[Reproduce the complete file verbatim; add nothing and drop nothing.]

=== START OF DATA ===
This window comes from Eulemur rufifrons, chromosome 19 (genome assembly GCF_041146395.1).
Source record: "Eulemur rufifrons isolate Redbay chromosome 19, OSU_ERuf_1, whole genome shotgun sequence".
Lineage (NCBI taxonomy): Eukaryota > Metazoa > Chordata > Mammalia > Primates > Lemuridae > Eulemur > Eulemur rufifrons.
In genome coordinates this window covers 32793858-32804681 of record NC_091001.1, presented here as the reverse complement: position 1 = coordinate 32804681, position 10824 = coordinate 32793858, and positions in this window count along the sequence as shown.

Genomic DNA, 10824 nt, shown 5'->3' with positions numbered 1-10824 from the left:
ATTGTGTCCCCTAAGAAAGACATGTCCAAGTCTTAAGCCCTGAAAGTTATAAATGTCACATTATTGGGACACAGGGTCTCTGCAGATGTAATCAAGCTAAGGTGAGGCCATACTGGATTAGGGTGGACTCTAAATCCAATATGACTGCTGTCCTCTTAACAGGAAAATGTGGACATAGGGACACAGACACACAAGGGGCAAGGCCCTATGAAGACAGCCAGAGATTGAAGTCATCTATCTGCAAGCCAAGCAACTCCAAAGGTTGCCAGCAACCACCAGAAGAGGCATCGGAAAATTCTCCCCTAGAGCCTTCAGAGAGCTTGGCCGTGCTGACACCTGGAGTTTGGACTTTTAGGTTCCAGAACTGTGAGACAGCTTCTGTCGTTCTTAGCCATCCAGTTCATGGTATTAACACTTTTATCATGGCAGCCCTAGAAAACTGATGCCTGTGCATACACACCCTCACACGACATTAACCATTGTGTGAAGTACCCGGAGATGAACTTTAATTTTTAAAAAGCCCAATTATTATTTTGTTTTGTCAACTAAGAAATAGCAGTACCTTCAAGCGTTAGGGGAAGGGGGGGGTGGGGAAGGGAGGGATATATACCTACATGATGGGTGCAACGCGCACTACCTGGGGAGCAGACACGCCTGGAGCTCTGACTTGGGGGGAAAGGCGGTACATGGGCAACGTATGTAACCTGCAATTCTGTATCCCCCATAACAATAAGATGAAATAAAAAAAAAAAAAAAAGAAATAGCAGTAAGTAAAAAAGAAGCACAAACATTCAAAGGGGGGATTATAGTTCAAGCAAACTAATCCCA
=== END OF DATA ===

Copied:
This window comes from Eulemur rufifrons, chromosome 19 (genome assembly GCF_041146395.1).
Source record: "Eulemur rufifrons isolate Redbay chromosome 19, OSU_ERuf_1, whole genome shotgun sequence".
Lineage (NCBI taxonomy): Eukaryota > Metazoa > Chordata > Mammalia > Primates > Lemuridae > Eulemur > Eulemur rufifrons.
In genome coordinates this window covers 32793858-32804681 of record NC_091001.1, presented here as the reverse complement: position 1 = coordinate 32804681, position 10824 = coordinate 32793858, and positions in this window count along the sequence as shown.

Genomic DNA, 10824 nt, shown 5'->3' with positions numbered 1-10824 from the left:
ATTGTGTCCCCTAAGAAAGACATGTCCAAGTCTTAAGCCCTGAAAGTTATAAATGTCACATTATTGGGACACAGGGTCTCTGCAGATGTAATCAAGCTAAGGTGAGGCCATACTGGATTAGGGTGGACTCTAAATCCAATATGACTGCTGTCCTCTTAACAGGAAAATGTGGACATAGGGACACAGACACACAAGGGGCAAGGCCCTATGAAGACAGCCAGAGATTGAAGTCATCTATCTGCAAGCCAAGCAACTCCAAAGGTTGCCAGCAACCACCAGAAGAGGCATCGGAAAATTCTCCCCTAGAGCCTTCAGAGAGCTTGGCCGTGCTGACACCTGGAGTTTGGACTTTTAGGTTCCAGAACTGTGAGACAGCTTCTGTCGTTCTTAGCCATCCAGTTCATGGTATTAACACTTTTATCATGGCAGCCCTAGAAAACTGATGCCTGTGCATACACACCCTCACACGACATTAACCATTGTGTGAAGTACCCGGAGATGAACTTTAATTTTTAAAAAGCCCAATTATTATTTTGTTTTGTCAACTAAGAAATAGCAGTACCTTCAAGCGTTAGGGGAAGGGGGGGGTGGGGAAGGGAGGGATATATACCTACATGATGGGTGCAACGCGCACTACCTGGGGAGCAGACACGCCTGGAGCTCTGACTTGGGGGGAAAGGCGGTACATGGGCAACGTATGTAACCTGCAATTCTGTATCCCCCATAACAATAAGATGAAATAAAAAAAAAAAAAAAAGAAATAGCAGTAAGTAAAAAAGAAGCACAAACATTCAAAGGGGGGATTATAGTTCAAGCAAACTAATCCCA